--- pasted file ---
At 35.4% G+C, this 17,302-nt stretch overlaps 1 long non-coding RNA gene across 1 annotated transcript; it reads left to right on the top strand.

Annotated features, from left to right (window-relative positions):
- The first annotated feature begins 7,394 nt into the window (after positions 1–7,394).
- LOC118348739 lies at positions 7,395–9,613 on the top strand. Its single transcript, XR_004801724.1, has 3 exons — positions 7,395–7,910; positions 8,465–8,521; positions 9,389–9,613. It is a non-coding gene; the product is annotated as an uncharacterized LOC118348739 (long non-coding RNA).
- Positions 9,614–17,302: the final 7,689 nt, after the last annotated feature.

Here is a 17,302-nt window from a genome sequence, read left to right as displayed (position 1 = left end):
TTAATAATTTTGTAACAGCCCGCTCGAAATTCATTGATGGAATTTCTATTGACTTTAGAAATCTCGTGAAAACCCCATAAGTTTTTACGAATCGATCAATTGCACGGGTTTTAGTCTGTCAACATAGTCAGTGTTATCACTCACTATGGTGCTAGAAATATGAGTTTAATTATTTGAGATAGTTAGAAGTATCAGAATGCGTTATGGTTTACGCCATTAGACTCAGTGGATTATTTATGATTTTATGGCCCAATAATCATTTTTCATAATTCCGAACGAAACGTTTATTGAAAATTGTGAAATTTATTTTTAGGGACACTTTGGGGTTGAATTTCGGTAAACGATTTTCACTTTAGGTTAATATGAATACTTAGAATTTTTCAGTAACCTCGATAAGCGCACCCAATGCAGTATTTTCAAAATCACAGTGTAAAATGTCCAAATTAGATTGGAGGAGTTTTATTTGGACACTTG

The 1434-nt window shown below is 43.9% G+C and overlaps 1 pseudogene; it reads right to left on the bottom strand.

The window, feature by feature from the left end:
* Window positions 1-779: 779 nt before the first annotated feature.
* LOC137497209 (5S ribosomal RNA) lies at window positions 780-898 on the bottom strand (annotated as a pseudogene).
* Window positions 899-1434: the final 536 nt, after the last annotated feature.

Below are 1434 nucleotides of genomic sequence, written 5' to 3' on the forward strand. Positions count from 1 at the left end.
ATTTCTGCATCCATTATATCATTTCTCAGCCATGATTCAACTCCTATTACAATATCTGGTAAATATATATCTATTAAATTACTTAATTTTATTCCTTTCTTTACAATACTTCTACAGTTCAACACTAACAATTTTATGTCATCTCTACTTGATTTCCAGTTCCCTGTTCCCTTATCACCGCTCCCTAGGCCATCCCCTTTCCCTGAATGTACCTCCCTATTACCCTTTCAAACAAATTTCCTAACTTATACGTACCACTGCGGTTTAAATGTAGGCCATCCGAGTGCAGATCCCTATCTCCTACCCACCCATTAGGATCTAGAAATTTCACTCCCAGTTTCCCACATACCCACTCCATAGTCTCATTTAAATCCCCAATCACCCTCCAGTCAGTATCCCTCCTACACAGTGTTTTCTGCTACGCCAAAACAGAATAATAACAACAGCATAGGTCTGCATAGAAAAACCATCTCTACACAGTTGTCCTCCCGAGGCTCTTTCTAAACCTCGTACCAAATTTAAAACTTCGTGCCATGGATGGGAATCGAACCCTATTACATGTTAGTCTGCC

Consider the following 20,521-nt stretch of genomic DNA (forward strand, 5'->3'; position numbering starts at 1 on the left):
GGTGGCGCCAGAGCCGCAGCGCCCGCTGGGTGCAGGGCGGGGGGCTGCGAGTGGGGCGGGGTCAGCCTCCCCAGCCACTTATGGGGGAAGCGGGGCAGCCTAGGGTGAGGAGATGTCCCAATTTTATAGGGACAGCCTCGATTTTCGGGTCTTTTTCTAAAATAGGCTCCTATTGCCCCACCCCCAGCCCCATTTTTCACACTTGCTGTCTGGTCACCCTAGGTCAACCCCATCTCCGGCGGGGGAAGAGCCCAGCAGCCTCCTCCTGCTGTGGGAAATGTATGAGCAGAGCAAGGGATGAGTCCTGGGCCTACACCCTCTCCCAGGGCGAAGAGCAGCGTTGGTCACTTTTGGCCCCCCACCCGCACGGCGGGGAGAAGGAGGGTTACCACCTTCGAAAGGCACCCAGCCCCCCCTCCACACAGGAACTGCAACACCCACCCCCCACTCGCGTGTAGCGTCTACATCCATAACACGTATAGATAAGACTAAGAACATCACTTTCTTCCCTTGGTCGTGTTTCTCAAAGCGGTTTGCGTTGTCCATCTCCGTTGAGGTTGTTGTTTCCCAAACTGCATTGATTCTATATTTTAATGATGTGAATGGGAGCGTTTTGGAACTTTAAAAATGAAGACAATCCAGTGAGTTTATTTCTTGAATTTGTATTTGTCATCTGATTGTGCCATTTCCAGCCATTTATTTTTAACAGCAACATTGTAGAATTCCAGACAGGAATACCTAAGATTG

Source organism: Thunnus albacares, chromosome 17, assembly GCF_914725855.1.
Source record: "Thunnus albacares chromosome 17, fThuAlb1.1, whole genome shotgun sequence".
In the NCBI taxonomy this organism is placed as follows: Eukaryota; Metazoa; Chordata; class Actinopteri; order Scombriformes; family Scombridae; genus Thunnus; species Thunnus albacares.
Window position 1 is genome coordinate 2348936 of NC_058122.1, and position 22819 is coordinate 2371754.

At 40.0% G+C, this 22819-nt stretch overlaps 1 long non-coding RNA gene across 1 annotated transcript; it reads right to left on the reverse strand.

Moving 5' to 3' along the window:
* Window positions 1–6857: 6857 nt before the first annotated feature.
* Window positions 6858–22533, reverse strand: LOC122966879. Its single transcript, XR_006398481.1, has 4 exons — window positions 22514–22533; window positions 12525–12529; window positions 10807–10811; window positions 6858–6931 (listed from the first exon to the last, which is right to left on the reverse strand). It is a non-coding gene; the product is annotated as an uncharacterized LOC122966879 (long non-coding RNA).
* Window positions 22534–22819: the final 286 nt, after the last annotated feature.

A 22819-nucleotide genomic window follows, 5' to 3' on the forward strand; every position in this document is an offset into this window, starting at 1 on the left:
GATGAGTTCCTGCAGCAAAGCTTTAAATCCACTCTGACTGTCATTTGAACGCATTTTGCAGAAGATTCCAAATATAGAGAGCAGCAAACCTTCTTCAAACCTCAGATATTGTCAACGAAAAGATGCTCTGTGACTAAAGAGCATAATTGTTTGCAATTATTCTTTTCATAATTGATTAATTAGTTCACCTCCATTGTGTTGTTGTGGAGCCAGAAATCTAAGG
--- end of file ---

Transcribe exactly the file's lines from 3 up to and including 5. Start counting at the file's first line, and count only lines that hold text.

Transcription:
- The first annotated feature begins 7,394 nt into the window (after positions 1–7,394).
- LOC118348739 lies at positions 7,395–9,613 on the top strand. Its single transcript, XR_004801724.1, has 3 exons — positions 7,395–7,910; positions 8,465–8,521; positions 9,389–9,613. It is a non-coding gene; the product is annotated as an uncharacterized LOC118348739 (long non-coding RNA).
- Positions 9,614–17,302: the final 7,689 nt, after the last annotated feature.